Heliotrope (mineral)  

From The Art and Popular Culture Encyclopedia

Jump to: navigation, search

Related e



Kunstformen der Natur (1904) by Ernst Haeckel
Kunstformen der Natur (1904) by Ernst Haeckel

The mineral heliotrope, also known as bloodstone, is a form of chalcedony (which is a cryptocrystalline mixture of quartz and its monoclinic polymorph moganite). The "classic" bloodstone is green chalcedony with red inclusions of iron oxide or red jasper. Sometimes the inclusions are yellow, in which case the mineral is given the name plasma. The red inclusions are supposed to resemble spots of blood; hence the name "bloodstone". The name "heliotrope" (from Greek ήλιος helios, Sun, τρέπειν trepein, to turn) derives from various ancient notions about the manner in which the mineral reflects light. These are described, e.g., by Pliny the Elder (Nat. Hist. 37.165).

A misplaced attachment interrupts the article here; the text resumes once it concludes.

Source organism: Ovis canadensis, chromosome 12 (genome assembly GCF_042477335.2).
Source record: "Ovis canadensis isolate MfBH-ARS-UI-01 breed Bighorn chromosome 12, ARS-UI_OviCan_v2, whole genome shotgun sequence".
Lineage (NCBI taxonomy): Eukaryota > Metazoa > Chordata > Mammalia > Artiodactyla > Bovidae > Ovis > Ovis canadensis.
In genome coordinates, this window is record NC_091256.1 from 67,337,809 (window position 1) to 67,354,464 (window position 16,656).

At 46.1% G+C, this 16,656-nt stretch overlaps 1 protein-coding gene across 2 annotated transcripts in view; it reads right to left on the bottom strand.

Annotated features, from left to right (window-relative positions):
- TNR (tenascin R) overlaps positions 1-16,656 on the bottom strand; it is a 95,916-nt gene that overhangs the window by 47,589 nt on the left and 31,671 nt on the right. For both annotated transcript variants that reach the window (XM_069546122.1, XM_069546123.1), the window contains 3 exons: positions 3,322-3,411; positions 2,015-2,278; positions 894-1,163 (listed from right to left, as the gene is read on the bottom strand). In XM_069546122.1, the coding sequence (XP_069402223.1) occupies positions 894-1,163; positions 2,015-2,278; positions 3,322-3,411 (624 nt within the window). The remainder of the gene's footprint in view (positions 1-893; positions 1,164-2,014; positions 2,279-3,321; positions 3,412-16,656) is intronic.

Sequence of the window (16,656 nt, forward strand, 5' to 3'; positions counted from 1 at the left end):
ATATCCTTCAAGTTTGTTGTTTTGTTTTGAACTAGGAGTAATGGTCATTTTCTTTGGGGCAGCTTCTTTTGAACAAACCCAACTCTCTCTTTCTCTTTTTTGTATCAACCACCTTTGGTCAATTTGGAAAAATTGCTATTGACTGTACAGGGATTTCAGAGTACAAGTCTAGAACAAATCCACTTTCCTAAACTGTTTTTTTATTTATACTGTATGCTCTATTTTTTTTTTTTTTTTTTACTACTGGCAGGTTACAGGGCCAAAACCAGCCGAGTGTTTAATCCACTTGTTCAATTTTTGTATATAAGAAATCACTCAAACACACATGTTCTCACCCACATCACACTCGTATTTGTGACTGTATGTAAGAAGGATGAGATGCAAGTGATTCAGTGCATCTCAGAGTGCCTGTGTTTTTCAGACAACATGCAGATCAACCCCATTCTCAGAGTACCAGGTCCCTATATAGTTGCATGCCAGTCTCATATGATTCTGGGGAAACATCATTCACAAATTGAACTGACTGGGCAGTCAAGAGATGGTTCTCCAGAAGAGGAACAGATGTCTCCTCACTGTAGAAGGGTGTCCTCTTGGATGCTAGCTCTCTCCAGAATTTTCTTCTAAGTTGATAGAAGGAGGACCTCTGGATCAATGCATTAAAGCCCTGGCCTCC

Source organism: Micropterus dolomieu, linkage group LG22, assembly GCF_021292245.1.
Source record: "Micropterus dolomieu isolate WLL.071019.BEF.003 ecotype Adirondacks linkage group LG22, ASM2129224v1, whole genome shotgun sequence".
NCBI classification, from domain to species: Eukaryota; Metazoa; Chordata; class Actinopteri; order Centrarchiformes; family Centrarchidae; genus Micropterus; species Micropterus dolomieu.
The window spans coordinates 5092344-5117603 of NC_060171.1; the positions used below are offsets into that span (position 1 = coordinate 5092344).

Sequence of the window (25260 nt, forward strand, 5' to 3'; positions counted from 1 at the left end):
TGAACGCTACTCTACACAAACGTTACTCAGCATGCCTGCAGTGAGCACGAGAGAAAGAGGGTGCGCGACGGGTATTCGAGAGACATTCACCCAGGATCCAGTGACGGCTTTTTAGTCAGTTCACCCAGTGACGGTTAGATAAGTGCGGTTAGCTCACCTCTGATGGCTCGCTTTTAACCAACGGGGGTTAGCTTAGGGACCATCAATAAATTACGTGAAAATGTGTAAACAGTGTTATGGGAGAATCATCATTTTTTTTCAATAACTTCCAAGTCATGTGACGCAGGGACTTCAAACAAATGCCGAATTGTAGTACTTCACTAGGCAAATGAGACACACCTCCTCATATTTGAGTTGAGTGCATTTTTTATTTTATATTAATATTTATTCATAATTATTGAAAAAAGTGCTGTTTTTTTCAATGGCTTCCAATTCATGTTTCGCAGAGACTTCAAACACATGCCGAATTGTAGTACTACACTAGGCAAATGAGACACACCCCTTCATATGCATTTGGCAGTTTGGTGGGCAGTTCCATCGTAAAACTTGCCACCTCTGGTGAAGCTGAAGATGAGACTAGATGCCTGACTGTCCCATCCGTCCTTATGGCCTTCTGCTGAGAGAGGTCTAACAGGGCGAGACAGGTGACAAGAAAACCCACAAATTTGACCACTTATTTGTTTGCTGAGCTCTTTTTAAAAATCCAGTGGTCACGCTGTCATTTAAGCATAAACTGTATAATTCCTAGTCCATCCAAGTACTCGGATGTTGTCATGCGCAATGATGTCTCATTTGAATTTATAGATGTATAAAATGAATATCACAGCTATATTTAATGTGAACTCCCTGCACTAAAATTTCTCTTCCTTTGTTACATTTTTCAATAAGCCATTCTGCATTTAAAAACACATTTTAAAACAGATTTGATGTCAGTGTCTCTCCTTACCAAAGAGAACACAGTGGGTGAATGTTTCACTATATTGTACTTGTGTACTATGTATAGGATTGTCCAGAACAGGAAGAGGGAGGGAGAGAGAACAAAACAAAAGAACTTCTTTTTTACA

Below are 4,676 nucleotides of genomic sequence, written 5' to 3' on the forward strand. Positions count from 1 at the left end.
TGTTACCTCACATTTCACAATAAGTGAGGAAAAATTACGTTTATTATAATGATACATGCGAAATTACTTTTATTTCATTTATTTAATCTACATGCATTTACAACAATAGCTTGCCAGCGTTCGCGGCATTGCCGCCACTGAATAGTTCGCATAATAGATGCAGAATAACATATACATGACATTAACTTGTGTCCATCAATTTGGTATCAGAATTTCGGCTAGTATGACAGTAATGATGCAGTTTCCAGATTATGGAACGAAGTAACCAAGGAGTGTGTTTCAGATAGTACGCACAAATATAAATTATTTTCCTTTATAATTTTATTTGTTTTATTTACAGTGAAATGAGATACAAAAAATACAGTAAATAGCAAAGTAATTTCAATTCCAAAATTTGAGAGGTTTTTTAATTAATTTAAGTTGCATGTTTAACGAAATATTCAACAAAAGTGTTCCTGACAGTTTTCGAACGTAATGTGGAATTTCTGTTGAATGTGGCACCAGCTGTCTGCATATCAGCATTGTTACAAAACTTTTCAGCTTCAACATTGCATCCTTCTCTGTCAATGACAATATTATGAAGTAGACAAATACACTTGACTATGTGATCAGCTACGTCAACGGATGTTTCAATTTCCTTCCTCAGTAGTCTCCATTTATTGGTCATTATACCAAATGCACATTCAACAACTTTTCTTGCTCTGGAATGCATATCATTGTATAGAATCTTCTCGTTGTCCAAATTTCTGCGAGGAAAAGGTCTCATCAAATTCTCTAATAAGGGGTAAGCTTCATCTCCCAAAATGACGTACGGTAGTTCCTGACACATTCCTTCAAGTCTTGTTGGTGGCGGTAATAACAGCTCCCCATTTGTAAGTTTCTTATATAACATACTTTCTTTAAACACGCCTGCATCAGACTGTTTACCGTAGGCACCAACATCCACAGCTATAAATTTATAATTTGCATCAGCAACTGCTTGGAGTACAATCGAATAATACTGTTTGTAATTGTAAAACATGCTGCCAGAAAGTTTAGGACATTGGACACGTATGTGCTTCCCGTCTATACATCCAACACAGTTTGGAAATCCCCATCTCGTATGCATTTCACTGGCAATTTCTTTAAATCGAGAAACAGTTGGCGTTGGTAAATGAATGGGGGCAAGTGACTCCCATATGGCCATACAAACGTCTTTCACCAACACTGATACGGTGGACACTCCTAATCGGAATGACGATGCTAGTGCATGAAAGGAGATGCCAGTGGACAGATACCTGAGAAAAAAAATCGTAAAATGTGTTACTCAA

Heliotrope features in one of Boccaccio's stories in the Decameron.

Heliotrope is the traditional birthstone for March.


The primary source of the stone is India. It is also found in Brazil, China, Australia and the United States. There is also an outcrop of bloodstone on the Isle of Rum, in Scotland.

Heliotrope as raw material and as artifacts from the Chalcolithic sites (5th millennium BC) has been found in the Eastern Rhodopes of Bulgaria.

Unless indicated otherwise, the text in this article is either based on Wikipedia article "Heliotrope (mineral)" or another language Wikipedia page thereof used under the terms of the GNU Free Documentation License; or on original research by Jahsonic and friends. See Art and Popular Culture's copyright notice.

Personal tools